Behind a curtain of fog, the cries of geese on the wing, like small dogs barking in the distance, broke the silence of the new day, and drew my attention to the sky. I strained to see them breaking through the gray, but their cries became distant, and then the air was quiet once more. I hadn't seen any yet this season and it doesn't seem like Fall until you've seen geese overhead.
Had they come a little later, when the fog had lifted, they would have looked down on these beautiful wooded rolling hills, and if they'd seen our clearing, they might have noticed me tidying away the last remnants of summer from my flowerbed. Dried remains of Lantana and Salvia put up a battle, their roots tenaciously clinging to the soil. When the fight was won, the geese were far away.
I set about sowing wheat in 3 large flowerpots in front of the house, which seems to me, to be a hopeful thing, all those little sprouts of green coming up in the winter. I planted it thickly, reminding me of my father's flat top when I was a little girl, on which our pet parakeet liked to walk. I wondered if the frog I watched in the summer was nestled down somewhere under the blanket of soil, and, if so, what he would think when the roots of winter wheat started reaching around him. I was outside more than usual, it being Saturday, and heard the geese several times overhead, but never saw them.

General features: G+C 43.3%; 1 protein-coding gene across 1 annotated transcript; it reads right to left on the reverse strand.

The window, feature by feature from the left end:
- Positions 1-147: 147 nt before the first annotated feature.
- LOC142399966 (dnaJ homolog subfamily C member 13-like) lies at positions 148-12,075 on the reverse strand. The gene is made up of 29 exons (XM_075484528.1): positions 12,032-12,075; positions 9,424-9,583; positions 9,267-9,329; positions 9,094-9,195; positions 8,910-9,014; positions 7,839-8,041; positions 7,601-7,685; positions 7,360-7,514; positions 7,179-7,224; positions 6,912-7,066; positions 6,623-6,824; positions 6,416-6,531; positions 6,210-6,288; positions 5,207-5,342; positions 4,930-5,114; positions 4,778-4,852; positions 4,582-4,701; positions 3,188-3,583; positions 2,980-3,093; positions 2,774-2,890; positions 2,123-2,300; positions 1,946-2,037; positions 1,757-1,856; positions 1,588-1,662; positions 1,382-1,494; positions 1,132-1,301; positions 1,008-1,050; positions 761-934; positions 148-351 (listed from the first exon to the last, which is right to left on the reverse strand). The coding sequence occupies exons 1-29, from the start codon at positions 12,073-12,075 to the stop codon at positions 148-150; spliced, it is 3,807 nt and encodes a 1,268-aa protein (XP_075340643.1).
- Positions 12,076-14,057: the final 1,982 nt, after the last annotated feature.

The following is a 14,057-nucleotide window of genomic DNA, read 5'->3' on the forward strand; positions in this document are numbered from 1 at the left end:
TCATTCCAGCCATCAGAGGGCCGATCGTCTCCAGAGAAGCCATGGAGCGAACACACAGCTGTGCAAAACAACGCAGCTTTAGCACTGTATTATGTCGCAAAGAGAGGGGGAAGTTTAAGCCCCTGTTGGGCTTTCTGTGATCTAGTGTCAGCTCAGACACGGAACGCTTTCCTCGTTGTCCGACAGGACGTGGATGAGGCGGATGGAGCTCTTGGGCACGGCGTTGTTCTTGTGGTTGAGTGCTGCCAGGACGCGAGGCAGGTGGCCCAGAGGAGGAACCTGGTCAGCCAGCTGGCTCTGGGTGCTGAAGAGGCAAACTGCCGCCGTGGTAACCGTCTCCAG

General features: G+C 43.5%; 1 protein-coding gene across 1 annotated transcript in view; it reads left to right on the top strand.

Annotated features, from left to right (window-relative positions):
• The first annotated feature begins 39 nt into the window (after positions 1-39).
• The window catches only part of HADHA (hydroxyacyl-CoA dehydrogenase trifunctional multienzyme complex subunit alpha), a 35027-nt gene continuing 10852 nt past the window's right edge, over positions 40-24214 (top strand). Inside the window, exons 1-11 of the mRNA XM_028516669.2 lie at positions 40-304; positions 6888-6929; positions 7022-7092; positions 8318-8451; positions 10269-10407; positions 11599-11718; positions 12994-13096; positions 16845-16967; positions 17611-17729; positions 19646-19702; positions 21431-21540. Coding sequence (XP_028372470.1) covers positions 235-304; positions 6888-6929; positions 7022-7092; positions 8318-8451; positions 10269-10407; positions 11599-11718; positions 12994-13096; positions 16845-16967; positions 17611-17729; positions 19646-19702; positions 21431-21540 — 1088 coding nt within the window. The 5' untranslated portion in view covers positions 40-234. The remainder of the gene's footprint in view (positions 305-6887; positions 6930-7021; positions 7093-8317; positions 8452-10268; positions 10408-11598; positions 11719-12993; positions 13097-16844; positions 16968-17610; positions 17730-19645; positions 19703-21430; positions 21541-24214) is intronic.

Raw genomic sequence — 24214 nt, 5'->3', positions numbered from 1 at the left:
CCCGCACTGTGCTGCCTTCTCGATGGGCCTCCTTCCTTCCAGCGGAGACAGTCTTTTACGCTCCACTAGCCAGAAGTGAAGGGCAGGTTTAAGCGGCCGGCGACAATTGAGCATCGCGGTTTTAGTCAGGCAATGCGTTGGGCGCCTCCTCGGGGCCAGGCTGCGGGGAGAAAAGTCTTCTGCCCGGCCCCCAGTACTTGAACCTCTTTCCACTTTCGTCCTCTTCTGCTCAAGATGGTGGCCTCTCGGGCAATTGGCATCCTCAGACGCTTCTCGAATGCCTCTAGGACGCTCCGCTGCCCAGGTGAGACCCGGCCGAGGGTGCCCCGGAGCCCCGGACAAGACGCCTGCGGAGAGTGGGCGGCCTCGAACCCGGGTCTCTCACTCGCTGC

It was late when Barley and I walked down the driveway. The moon, almost full, passed in and out of scudding clouds, and we heard those small barks again, this time closer and more distinct. Barley lifted his head, and then I saw them, their dark figures forming a large V that swept across the moonlit sky. I heard them again in the night as Don and I laid in bed, and I saw them in my dreams, flying strong and sure through the clouds over the moon in the night sky. And it was Fall.